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Rheumatology (Oxford). 2017 Sep 1;56(9):1566-1572. doi: 10.1093/rheumatology/kex187.

Muscle wasting in male TNF-α blocker naïve ankylosing spondylitis patients: a comparison of gender differences in body composition.

Author information

Rheumatology Department, Clínica Alemana de Santiago.
Rheumatology Department, Hospital Padre Hurtado, Santiago, Chile.
Amsterdam Rheumatology and Immunology Center, Reade, Amsterdam.
Amsterdam Rheumatology and Immunology Center, VU University Medical Center, The Netherlands.
Medicine Faculty, Pontificia Universidad Católica de Chile, Santiago, Chile.



To assess gender differences in body composition (BC) in a cohort of AS patients naïve to TNF-α blockers.


Patients included fulfilled the Modified New York criteria for AS. Demographic information and disease activity measures (ASDAS and BASDAI) were reported. BC was measured by whole body DXA. Body fat percentage (BF%), fat mass index (FMI), fat free mass index (FFMI) and android/gynoid fat ratio were reported and compared between men and women and with the reference population (percentiles).


Seventy consecutive patients were included; 60% were men. Demographic variables were similar, except for dyslipidaemia (57.1% of men; 14.3% of women). Women had significantly more fat (BF%, FMI), and less muscle (FFMI) than men, but below the median of the reference population. Male AS patients had a markedly low FFMI (31.7th percentile) compared with the reference population. In the whole group, after multivariate analysis, an ASDAS CRP >3.5 was related to lower fat free mass content. In men, a significant relationship between having a high disease activity (ASDAS, BASDAI) and lower BF% or FMI percentile was found, but in women it was the opposite.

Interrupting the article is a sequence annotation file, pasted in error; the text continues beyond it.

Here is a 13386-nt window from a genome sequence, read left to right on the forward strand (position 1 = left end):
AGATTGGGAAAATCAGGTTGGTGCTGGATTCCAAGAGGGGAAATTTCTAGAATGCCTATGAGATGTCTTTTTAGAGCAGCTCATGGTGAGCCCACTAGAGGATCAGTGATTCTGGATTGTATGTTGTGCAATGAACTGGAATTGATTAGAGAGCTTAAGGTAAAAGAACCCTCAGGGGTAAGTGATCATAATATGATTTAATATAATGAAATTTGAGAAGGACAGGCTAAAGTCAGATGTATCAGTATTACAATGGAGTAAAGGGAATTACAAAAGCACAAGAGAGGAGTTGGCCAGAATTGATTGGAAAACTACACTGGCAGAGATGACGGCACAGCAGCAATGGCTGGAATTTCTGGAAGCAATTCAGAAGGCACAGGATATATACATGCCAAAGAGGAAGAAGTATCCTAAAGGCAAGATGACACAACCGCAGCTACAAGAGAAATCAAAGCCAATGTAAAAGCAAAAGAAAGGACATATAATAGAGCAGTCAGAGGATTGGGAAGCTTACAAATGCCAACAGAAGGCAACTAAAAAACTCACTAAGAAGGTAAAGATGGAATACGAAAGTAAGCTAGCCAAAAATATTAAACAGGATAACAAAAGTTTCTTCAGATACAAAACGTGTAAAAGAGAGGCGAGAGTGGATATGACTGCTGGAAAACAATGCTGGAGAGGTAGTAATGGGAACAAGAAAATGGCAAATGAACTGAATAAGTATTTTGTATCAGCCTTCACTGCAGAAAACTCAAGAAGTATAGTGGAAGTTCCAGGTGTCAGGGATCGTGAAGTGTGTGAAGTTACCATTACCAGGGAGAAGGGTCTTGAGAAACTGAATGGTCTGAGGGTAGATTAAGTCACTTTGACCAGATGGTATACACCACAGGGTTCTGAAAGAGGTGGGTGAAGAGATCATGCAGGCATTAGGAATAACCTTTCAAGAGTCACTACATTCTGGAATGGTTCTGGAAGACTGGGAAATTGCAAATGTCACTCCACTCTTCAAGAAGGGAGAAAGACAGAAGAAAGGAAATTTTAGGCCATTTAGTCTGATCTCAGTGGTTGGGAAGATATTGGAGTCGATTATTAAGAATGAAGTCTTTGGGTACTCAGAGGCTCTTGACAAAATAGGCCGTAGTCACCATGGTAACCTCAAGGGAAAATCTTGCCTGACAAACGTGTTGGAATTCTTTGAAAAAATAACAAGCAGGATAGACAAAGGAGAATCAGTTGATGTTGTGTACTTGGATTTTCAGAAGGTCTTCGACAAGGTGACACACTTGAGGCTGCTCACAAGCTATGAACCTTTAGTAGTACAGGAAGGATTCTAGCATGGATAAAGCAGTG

Muscle wasting, measured as low FFMI compared with the reference population, was found in male TNF-α blocker naïve AS patients, especially in those with active disease. Women had higher volumes of body fat than men, but near the median of the reference population. The relationships between fat content and disease activity support the complex association between adipose tissue and inflammation.


ankylosing spondylitis; body composition; dual-energy X-ray absorptiometry; muscle wasting

[Indexed for MEDLINE]

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